FALCONER:  Well, I mean, that's horrible.  And I feel so -- you know, so badly for the family and, you know, for Scott, too, you know, assuming -- you know, if he didn't do it.  It's difficult, you know, to watch it because the family was very emotional during that time.  And you know, when the prosecutor put those pictures up, it was -- you know, it was pretty shocking to the family.  And so them being, you know, six feet from us, you know, it -- we're very aware of their emotion and how upsetting it was, especially to -- and I'm not taking away from anybody else because I'm sure everybody, you know, was horrified by it.  But Laci's biological father was extremely emotional and -- you know, so it was very obvious to see that.  And it was, you know, pretty tough to sit there and watch them go through that and, you know, to see the whole thing.  So it was pretty -- it was pretty tough.

VAN SUSTEREN:  Did you and the jurors talk about the emotional aspect?  You had both sets of parents there, obviously very grief-stricken for very different reasons?

FALCONER:  We didn't really talk about that or pretty much anything else about the case.  Tried to stay away, you know, from it.  I think -- you know, I'm sure you want to say something, but you know, we weren't allowed to.  And you know, the judge made it pretty clear he didn't want us talking about it.  So I think it's -- you know, it was in my head and I can speak for myself that, you know, it definitely affected me.  And it affected me in a couple of ways, and you know, that made me do a lot thinking that, you know, Wow, in the event that Scott is, you know, proven innocent and he didn't have anything to do with it, you know, these people are going to go through a lot.  And you know, I kind of -- I kind of -- it's one of those things in my head.

VAN SUSTEREN:  All right, Justin, stand by because we're going to take a quick break.  In just a moment, we're also going to be joined by our panel, who will give us a firsthand account of what happened in court today.  And up next: We're going to ask juror No. 5, Justin, what's the strongest evidence he's heard so far.  Plus: Who's the juror replacing juror No. 5?  And later: Amber Frey's lawyer Gloria Allred, was in court today, and she also joins us.

(COMMERCIAL BREAK)

(NEWS BREAK)

(BEGIN VIDEO CLIP - JANUARY 2003)

SCOTT PETERSON, ACCUSED OF DOUBLE MURDER:  I'm not going to waste the time defending myself.  I don't -- don't really care what those people out there think.  When people accuse me of some involvement -- and I had nothing to do with her disappearance, but people still accuse me of it, my response so the same to all of them.  Thank you for being aware of her missing from our family, and please do what you can to bring her home.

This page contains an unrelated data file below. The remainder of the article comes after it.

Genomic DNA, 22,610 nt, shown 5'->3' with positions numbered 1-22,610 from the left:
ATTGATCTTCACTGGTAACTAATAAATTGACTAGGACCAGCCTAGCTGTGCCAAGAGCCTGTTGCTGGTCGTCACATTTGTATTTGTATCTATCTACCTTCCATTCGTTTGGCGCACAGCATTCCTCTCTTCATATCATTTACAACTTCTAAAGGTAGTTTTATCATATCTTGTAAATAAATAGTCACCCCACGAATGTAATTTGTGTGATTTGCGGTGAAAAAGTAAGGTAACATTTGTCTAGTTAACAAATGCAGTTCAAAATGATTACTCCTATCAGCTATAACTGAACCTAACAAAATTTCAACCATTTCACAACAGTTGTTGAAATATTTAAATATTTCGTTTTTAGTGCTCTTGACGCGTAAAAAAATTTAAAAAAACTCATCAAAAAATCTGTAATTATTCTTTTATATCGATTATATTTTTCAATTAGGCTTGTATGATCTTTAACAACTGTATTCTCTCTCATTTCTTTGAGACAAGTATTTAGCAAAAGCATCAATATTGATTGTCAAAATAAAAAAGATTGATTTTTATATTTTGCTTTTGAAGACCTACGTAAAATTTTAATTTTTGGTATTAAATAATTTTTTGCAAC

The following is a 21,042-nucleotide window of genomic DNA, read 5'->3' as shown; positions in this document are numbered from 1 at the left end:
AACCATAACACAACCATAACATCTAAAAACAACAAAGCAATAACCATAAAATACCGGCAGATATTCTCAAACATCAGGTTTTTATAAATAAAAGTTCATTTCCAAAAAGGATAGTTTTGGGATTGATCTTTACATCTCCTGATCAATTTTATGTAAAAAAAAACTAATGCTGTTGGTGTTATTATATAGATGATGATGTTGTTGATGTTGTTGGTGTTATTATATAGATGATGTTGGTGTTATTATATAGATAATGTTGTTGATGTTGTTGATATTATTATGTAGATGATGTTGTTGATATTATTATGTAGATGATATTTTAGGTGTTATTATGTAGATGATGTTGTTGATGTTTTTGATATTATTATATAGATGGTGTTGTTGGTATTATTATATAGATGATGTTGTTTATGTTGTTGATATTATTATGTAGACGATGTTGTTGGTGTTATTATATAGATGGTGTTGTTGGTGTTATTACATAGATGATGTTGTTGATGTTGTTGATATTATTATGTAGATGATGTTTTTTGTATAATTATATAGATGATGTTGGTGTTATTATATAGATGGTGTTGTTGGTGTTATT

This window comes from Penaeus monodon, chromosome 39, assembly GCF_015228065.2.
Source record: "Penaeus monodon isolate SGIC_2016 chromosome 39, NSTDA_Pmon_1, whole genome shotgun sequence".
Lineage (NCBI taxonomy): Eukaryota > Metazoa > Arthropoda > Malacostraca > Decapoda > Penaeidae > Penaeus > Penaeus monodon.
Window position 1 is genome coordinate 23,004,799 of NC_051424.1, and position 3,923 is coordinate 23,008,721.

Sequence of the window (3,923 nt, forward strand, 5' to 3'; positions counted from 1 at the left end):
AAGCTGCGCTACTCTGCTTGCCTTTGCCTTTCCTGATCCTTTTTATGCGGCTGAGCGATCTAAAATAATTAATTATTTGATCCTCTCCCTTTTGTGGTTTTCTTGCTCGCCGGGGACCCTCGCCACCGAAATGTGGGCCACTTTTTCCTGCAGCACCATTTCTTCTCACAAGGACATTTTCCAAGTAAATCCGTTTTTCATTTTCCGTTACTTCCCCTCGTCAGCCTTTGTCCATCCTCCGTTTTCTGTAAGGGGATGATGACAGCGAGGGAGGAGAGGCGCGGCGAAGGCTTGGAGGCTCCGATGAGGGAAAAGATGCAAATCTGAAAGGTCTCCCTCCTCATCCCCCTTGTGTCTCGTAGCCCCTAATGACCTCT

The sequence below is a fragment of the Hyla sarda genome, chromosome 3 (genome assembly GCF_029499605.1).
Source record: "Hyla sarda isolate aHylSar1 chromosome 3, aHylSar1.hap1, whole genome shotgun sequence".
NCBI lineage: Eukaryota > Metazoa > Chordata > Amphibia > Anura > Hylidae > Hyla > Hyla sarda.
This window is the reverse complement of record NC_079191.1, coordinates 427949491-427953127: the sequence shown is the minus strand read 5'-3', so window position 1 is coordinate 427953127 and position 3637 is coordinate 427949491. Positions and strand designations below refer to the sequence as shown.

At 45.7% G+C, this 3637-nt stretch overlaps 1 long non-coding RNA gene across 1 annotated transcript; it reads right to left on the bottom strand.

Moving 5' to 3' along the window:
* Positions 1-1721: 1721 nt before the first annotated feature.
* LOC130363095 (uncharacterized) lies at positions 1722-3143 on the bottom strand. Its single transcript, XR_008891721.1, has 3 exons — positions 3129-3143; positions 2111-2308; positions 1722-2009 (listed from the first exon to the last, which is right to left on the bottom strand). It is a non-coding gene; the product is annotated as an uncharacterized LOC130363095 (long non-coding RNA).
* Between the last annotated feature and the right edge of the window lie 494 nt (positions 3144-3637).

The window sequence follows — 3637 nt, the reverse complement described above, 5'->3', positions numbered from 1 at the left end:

(END VIDEO CLIP)

VAN SUSTEREN:  Back with more on the dismissal of Juror No. 5 at the Scott Peterson murder trial today.  Juror No. 5 is still with us in Redwood City.  And also in Redwood City are KFI radio's Laura Ingle and former San Francisco assistant DA Jim Hammer.  Both Jim and Laura were in court today.  We're also joined by former Westchester County court judge and current Westchester County DA Jeanine Pirro.  She's in New York.  Defense attorney Geoff Feiger's in Detroit, and defense attorney Yale Galanter is in Orlando.

Justin, that one thing that I was always curious about is how the defense would handle one particular issue.  And I realize it's very early on in the case.  Not all the evidence has been heard.  The prosecution hasn't finished.  The defense hasn't had its chance.  But the fact that Scott Peterson places himself 90 miles away from home on a day that she disappears, and then three or four months later, the bodies surface about that area -- is that something you were thinking about, going into the case or not?

FALCONER:  Well, going into the case, I didn't really know how far it was or anything like that.  I didn't really know too much about it when I first, you know, got in there.  But you know, after the testimony and everything was brought out, how far away it was, you know, it was obviously in my mind.  But it wasn't as important to me as other -- I had other questions that needed to be answered.  And you know, the distance didn't bother me that much.  You know, it might have more later.  But there were other questions that I had, you know, as to why he was there.

VAN SUSTEREN:  What's the toughest question that you wanted to hear in this trial answered?

FALCONER:  Well, how?  How did he do it?  How did he get her in the boat?  How did he get her out of the boat?  And you know -- how?  And without people seeing.  And you know, there's supposedly going to be testimony from people who witnessed and made fun of him when he was trying to enter the boat in the water.  And how do you get that by?  It's not like a yacht.  You know, this is a small boat.  You're going to notice somebody that's dead in the boat, you know, when it's that small.  So that was one -- that was the main question.

And then, you know, if that got answered to where, you know, it was convincing that, OK, well, you know, yes, that's how he did it, well, then the other questions, you know, of -- well, if she was there, that kind of -- those questions kind answer themselves.  But the main question is, if he supposedly did do it the way that the prosecution wants us to believe, how?  You know, how -- how did he do it?  Because if not, you can't convince me of that, you know, of how he actually had it done, well, then, I don't care -- it doesn't matter how she got in the water because it wasn't that way.